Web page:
We caught up with Vinay and Hansa Patel this week to talk about PKS, inclusion, and progressive education. The couple resides in St. Francis Wood with sons Shiv (Kinder Green) and Rishaan (Apple Tree).
Q: How did the beginning of the school year go for you and your boys?
Hansa: The transition this year has been really great. The teachers did a great job preparing our son to enter the elementary program from preschool. During the last few months of preschool, my son toured the elementary school, meet some of the teachers, and started recess time with other potential classmates. With our younger son, initially this year was a struggle because he had many changes like new teachers and students, but the teachers were attentive and patient. Now he is comfortable with the new changes and looks forward to school everyday.
Q: How did you get introduced to PKS?
Hansa: It was really accidental for us. My neighbor suggested that I check out her son’s school, PKS. My neighbor invited our family to a Halloween party, and it was mostly now-4th grader parents, and I felt really at home. They were all really nice parents, really warm and welcoming. At the party, I heard the kids, who were second graders at the time, walking around the neighborhood trick-or-treating and singing in Mandarin. The kids were a group of mixed ethnicity and voluntarily singing and laughing away in Mandarin language. I wanted this learning environment for our children. I speak Gujarati, a language from the State of Gujarat in India, and I’m teaching it to my sons. We want our boys to be multilingual. Thus, we decided to tour PKS. During the tour my husband and I looked at each other and said: “This is it!” We really wanted to give our children this kind of atmosphere. The chemistry was just instant, there was nothing to decide besides the admissions process.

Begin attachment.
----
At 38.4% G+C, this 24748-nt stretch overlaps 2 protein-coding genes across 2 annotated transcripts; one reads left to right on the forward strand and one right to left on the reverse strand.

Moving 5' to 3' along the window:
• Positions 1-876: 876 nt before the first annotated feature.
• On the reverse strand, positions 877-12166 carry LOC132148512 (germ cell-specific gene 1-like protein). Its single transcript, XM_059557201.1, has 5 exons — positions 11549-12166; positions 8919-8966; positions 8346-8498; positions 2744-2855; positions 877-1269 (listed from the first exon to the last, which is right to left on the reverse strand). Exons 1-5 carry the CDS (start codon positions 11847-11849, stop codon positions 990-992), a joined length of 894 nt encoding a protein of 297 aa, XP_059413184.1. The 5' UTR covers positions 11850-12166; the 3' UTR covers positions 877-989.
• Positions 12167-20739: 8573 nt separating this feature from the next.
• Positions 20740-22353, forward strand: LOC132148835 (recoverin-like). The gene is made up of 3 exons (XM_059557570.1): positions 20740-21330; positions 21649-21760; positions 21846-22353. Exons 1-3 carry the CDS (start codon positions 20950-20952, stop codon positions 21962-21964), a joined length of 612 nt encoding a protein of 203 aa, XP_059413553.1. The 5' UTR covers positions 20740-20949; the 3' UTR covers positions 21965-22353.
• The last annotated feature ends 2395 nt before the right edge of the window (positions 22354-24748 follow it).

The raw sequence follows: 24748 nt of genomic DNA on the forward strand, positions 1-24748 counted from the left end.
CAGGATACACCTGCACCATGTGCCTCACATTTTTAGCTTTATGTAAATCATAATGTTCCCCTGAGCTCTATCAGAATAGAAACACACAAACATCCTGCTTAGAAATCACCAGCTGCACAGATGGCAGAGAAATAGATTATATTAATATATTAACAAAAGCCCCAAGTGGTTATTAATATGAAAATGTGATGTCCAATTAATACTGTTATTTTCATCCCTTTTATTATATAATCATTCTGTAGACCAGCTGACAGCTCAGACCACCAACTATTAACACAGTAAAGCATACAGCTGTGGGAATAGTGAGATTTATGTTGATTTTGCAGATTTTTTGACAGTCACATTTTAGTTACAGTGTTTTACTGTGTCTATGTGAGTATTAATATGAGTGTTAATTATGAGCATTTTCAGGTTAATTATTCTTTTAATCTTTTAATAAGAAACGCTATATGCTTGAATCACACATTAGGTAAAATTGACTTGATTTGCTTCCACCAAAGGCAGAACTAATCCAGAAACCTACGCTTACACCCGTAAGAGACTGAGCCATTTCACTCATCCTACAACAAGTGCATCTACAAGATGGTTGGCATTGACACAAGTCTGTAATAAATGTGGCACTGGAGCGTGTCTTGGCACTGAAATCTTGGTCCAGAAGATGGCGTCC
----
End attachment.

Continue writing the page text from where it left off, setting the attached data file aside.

Q: What attracted you to a language immersion school?
Vinay: I speak four languages: Hindi, the national language of India, Hindustani, which is spoken in Fiji, where I was born and raised, Gujarati, a language from the state of Gujarat in India, and English. I took a scientific approach and started doing research about multi-language education, how it helps the brain work. San Francisco has many different language immersion schools—Italian, French, Spanish etc. So I did some deeper research to find out what is the difference between learning a language, and I found out that there’s a difference between phonics-based languages and character based languages. Character-based language engages different parts of your brain and I became very interested in that. At one of our neighbor’s parties I ended up talking about this for 45 minutes with a woman who, unbeknownst to me at the time, was the founder of PKS.
Q: Were you looking for progressive education for your kids?
Hansa: It is who we are—I wanted us to focus on how our children want to learn, not have them learn a formula or be regurgitating information. We were definitely looking for a progressive program because that is who we are. Let’s say we are going to learn math. There is the opportunity to go out and experience it. We are going to the farmer’s market, here’s two bucks and let’s spend it. It’s the type of teaching we want and learning by interacting with the local community.